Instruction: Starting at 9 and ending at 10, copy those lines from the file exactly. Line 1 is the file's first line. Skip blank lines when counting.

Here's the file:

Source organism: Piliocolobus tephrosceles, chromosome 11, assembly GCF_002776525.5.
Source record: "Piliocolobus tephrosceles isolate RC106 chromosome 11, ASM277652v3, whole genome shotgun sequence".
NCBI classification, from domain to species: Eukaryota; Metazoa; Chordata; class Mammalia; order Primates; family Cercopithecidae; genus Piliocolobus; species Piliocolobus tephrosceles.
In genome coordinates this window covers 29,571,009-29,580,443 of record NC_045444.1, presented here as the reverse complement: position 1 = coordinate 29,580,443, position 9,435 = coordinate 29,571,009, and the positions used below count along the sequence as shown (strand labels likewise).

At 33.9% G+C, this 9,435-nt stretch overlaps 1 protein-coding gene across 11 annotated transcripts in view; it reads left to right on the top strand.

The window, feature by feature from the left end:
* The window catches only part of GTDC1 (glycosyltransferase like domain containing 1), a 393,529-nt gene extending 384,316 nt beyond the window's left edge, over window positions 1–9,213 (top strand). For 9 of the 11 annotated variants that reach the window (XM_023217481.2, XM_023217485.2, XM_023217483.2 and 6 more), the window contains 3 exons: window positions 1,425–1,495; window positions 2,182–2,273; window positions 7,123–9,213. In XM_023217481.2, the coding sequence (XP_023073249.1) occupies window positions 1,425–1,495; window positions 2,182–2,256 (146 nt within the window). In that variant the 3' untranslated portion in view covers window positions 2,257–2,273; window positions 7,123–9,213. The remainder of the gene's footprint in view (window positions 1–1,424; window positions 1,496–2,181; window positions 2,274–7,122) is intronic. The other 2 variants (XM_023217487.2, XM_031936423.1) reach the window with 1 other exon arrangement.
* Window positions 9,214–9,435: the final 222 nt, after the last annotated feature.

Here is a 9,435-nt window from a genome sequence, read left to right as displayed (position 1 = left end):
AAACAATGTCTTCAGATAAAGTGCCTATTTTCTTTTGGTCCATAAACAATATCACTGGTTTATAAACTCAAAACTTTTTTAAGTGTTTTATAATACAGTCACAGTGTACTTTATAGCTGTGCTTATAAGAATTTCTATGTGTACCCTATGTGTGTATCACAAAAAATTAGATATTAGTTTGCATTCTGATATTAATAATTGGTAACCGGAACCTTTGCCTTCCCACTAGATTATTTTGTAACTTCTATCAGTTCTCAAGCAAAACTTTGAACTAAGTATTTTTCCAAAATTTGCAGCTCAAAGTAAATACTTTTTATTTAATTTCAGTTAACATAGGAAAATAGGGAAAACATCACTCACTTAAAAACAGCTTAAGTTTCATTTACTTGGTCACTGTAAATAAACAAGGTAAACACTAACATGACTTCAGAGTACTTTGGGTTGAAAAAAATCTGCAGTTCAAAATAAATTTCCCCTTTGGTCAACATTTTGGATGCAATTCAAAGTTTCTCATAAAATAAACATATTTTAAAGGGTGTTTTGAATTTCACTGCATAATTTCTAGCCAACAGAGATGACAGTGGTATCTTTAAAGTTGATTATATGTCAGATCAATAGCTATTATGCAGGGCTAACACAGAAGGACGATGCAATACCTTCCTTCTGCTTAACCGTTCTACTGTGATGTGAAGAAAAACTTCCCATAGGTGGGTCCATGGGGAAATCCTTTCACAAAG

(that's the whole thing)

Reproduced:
Here is a 9,435-nt window from a genome sequence, read left to right as displayed (position 1 = left end):
AAACAATGTCTTCAGATAAAGTGCCTATTTTCTTTTGGTCCATAAACAATATCACTGGTTTATAAACTCAAAACTTTTTTAAGTGTTTTATAATACAGTCACAGTGTACTTTATAGCTGTGCTTATAAGAATTTCTATGTGTACCCTATGTGTGTATCACAAAAAATTAGATATTAGTTTGCATTCTGATATTAATAATTGGTAACCGGAACCTTTGCCTTCCCACTAGATTATTTTGTAACTTCTATCAGTTCTCAAGCAAAACTTTGAACTAAGTATTTTTCCAAAATTTGCAGCTCAAAGTAAATACTTTTTATTTAATTTCAGTTAACATAGGAAAATAGGGAAAACATCACTCACTTAAAAACAGCTTAAGTTTCATTTACTTGGTCACTGTAAATAAACAAGGTAAACACTAACATGACTTCAGAGTACTTTGGGTTGAAAAAAATCTGCAGTTCAAAATAAATTTCCCCTTTGGTCAACATTTTGGATGCAATTCAAAGTTTCTCATAAAATAAACATATTTTAAAGGGTGTTTTGAATTTCACTGCATAATTTCTAGCCAACAGAGATGACAGTGGTATCTTTAAAGTTGATTATATGTCAGATCAATAGCTATTATGCAGGGCTAACACAGAAGGACGATGCAATACCTTCCTTCTGCTTAACCGTTCTACTGTGATGTGAAGAAAAACTTCCCATAGGTGGGTCCATGGGGAAATCCTTTCACAAAG